For the discussion, we suggest that the leader tells us something about the author. For The Rowing Lesson this was very interesting as it showed that the book is strongly autobiographical. Also, the fact that Anne Landsman is a poet and trained as a script writer has a direct bearing on her style of writing – allusive and with vividly depicted scenes. The leader also gives a brief summary of the book, to help anyone who has not been able to read it (and to remind those of us who have).
To facilitate discussion, we suggest that each discussion leader has 3 or 4 open-ended questions ready. These are some we have used:
Does the book work? If so, why/why not?
Were the characters rendered fully?
Were they real?
Did the author create an atmosphere you could visualise?
Was there a narrator? If so, was the use of the narrator effective?
Was there a point? If so, what?
Did the book inspire you?
What was your favourite passage/quote?
(from Vintage Reading Group Guides)
Each of these questions can be enlarged on. For instance:
Who are the key characters?
Do one or more of the characters tell the story?
If so, how do their own circumstances colour the story?
Are they trustworthy?
Are their voices genuine/believable?
Do you empathise with or recognise them? Try to keep questions open-ended. If you ask a question that has a ‘Yes’ or ‘No’ answer, always follow it with “Why?”
Members who have access to the Internet can generally find several different reviews of each book, as well as information about the author and their other work. Quite often, there are online Reading Group Discussion questions which can be adapted for the group. In addition, some books have their own discussion questions and/or author interview at the end of the book. For example, V V Ganeshananthan’s Love Marriage (which is on the Orange Prize long list). People often ask me which Book sites I find most helpful. There are sites such as Barnes and Noble, Amazon, Alibris, Bookspot.com, Bookpage.com, etc. However, I usually just enter the book title and author and Google it. It’s useful to have a couple of reviews which criticise the book (or a member who really didn’t like it). It does make discussion more interesting!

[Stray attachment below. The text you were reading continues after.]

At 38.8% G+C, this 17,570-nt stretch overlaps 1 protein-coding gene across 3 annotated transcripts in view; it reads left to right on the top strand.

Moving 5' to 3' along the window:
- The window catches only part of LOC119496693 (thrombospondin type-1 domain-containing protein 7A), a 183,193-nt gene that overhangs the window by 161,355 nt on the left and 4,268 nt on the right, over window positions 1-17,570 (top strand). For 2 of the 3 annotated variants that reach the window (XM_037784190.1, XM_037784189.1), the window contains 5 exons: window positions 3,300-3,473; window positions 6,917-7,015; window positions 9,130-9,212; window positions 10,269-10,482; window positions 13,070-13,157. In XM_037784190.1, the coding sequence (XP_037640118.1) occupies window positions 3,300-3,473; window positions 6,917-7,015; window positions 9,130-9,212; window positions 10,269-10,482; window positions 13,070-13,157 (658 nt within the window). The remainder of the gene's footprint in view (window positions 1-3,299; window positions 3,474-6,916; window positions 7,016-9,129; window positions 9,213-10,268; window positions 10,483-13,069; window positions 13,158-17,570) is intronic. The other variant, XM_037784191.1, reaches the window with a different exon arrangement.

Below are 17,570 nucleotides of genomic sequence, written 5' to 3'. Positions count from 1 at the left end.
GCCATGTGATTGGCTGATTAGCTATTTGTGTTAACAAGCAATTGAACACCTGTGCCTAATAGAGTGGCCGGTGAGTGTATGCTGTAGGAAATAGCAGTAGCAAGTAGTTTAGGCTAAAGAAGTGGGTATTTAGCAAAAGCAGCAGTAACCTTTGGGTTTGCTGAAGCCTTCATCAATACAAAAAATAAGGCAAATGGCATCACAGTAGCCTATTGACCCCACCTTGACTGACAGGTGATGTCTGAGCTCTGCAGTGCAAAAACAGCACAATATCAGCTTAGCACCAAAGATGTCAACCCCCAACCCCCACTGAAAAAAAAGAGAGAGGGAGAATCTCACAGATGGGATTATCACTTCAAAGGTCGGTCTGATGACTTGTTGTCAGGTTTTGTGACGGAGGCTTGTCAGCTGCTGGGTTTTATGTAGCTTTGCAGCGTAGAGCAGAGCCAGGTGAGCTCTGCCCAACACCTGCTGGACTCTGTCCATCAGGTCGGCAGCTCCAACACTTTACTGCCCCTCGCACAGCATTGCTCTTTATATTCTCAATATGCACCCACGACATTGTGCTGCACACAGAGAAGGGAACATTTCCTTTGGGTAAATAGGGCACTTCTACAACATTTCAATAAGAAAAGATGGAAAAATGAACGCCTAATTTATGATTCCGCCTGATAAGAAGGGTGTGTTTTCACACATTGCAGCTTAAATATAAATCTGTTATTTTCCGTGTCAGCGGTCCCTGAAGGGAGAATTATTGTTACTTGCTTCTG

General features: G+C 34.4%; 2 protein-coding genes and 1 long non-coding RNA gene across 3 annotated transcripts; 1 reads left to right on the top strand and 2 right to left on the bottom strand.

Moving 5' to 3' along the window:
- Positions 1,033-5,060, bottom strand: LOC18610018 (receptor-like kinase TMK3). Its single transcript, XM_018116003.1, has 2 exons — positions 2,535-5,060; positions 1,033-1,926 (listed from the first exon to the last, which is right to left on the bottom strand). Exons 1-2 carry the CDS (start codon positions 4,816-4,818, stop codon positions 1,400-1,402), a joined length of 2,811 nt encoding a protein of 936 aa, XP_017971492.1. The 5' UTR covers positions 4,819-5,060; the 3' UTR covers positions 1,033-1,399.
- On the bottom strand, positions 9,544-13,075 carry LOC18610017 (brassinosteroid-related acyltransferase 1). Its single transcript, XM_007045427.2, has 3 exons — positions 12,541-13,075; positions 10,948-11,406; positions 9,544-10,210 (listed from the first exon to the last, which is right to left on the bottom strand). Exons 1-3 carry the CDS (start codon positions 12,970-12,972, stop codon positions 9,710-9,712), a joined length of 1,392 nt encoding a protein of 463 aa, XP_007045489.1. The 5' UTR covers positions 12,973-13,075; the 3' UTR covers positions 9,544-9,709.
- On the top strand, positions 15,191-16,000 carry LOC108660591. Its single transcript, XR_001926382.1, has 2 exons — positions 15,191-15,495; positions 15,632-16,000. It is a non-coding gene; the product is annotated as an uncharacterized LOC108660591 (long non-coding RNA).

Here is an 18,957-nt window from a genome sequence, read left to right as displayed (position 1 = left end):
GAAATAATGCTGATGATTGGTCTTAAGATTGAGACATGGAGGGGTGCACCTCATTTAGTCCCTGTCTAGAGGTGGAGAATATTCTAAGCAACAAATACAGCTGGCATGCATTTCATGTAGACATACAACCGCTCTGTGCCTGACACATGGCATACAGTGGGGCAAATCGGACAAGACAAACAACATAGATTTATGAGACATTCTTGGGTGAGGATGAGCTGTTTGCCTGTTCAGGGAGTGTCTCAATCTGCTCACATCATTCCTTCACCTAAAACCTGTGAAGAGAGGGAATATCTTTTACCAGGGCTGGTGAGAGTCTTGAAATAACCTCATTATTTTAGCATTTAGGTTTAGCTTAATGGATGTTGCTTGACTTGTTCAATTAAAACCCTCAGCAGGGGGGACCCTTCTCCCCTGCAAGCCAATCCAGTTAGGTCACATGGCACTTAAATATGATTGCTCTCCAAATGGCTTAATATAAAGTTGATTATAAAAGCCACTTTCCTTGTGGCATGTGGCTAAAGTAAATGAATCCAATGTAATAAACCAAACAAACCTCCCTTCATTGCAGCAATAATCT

This last month, we had chosen to discuss The Boy in Striped Pyjamas by John Boyne. Mrs P, who was due to lead discussion, thought it was a ridiculous choice, a children’s book and not a very good one. Of course, this led to heated discussion about the simple writing style of the book. Did it work? Was it convincing? Should young people read it? Was it an effective way of writing about the Holocaust? Did it challenge us?
Next month’s choice is The Night Train to Lisbon by Pascal Mercier – a wonderful contrast as the writing style tends to the turgid and convoluted. It was a best-seller in Europe. The book has been translated into English, but does it appeal to English-speaking readers? Has it been translated well? How can we tell?